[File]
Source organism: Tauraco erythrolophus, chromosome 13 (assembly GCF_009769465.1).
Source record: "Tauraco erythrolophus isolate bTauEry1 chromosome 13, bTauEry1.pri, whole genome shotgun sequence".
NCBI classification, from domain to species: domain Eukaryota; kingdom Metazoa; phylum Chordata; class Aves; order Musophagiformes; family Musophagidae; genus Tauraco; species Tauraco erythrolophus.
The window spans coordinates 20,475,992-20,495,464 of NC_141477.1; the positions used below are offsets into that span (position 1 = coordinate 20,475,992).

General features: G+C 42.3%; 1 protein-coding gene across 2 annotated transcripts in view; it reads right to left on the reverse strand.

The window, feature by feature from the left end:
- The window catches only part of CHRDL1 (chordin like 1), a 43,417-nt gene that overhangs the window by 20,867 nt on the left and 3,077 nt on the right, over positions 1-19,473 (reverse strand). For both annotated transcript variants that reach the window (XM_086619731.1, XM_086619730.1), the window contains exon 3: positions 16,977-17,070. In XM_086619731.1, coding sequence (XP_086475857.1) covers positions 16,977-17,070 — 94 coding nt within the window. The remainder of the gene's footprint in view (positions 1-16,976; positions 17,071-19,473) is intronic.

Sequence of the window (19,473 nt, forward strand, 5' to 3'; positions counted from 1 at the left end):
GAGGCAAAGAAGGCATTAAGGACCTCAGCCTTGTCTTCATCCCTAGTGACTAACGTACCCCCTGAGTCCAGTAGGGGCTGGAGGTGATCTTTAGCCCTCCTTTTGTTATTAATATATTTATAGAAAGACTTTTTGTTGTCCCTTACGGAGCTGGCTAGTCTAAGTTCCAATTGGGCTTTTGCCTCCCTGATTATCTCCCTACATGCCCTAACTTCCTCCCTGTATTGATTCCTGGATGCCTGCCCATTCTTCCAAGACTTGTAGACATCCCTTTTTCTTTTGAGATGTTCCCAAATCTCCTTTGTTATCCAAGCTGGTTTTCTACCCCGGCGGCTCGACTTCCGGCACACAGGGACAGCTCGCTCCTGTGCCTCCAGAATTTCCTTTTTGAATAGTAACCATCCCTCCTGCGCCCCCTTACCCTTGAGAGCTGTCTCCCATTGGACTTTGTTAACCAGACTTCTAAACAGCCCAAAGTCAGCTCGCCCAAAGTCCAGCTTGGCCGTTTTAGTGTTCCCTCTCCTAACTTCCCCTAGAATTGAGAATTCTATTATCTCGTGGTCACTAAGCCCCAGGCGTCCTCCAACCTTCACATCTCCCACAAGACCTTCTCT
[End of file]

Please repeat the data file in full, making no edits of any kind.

Source organism: Tauraco erythrolophus, chromosome 13 (assembly GCF_009769465.1).
Source record: "Tauraco erythrolophus isolate bTauEry1 chromosome 13, bTauEry1.pri, whole genome shotgun sequence".
NCBI classification, from domain to species: domain Eukaryota; kingdom Metazoa; phylum Chordata; class Aves; order Musophagiformes; family Musophagidae; genus Tauraco; species Tauraco erythrolophus.
The window spans coordinates 20,475,992-20,495,464 of NC_141477.1; the positions used below are offsets into that span (position 1 = coordinate 20,475,992).

General features: G+C 42.3%; 1 protein-coding gene across 2 annotated transcripts in view; it reads right to left on the reverse strand.

The window, feature by feature from the left end:
- The window catches only part of CHRDL1 (chordin like 1), a 43,417-nt gene that overhangs the window by 20,867 nt on the left and 3,077 nt on the right, over positions 1-19,473 (reverse strand). For both annotated transcript variants that reach the window (XM_086619731.1, XM_086619730.1), the window contains exon 3: positions 16,977-17,070. In XM_086619731.1, coding sequence (XP_086475857.1) covers positions 16,977-17,070 — 94 coding nt within the window. The remainder of the gene's footprint in view (positions 1-16,976; positions 17,071-19,473) is intronic.

Sequence of the window (19,473 nt, forward strand, 5' to 3'; positions counted from 1 at the left end):
GAGGCAAAGAAGGCATTAAGGACCTCAGCCTTGTCTTCATCCCTAGTGACTAACGTACCCCCTGAGTCCAGTAGGGGCTGGAGGTGATCTTTAGCCCTCCTTTTGTTATTAATATATTTATAGAAAGACTTTTTGTTGTCCCTTACGGAGCTGGCTAGTCTAAGTTCCAATTGGGCTTTTGCCTCCCTGATTATCTCCCTACATGCCCTAACTTCCTCCCTGTATTGATTCCTGGATGCCTGCCCATTCTTCCAAGACTTGTAGACATCCCTTTTTCTTTTGAGATGTTCCCAAATCTCCTTTGTTATCCAAGCTGGTTTTCTACCCCGGCGGCTCGACTTCCGGCACACAGGGACAGCTCGCTCCTGTGCCTCCAGAATTTCCTTTTTGAATAGTAACCATCCCTCCTGCGCCCCCTTACCCTTGAGAGCTGTCTCCCATTGGACTTTGTTAACCAGACTTCTAAACAGCCCAAAGTCAGCTCGCCCAAAGTCCAGCTTGGCCGTTTTAGTGTTCCCTCTCCTAACTTCCCCTAGAATTGAGAATTCTATTATCTCGTGGTCACTAAGCCCCAGGCGTCCTCCAACCTTCACATCTCCCACAAGACCTTCTCT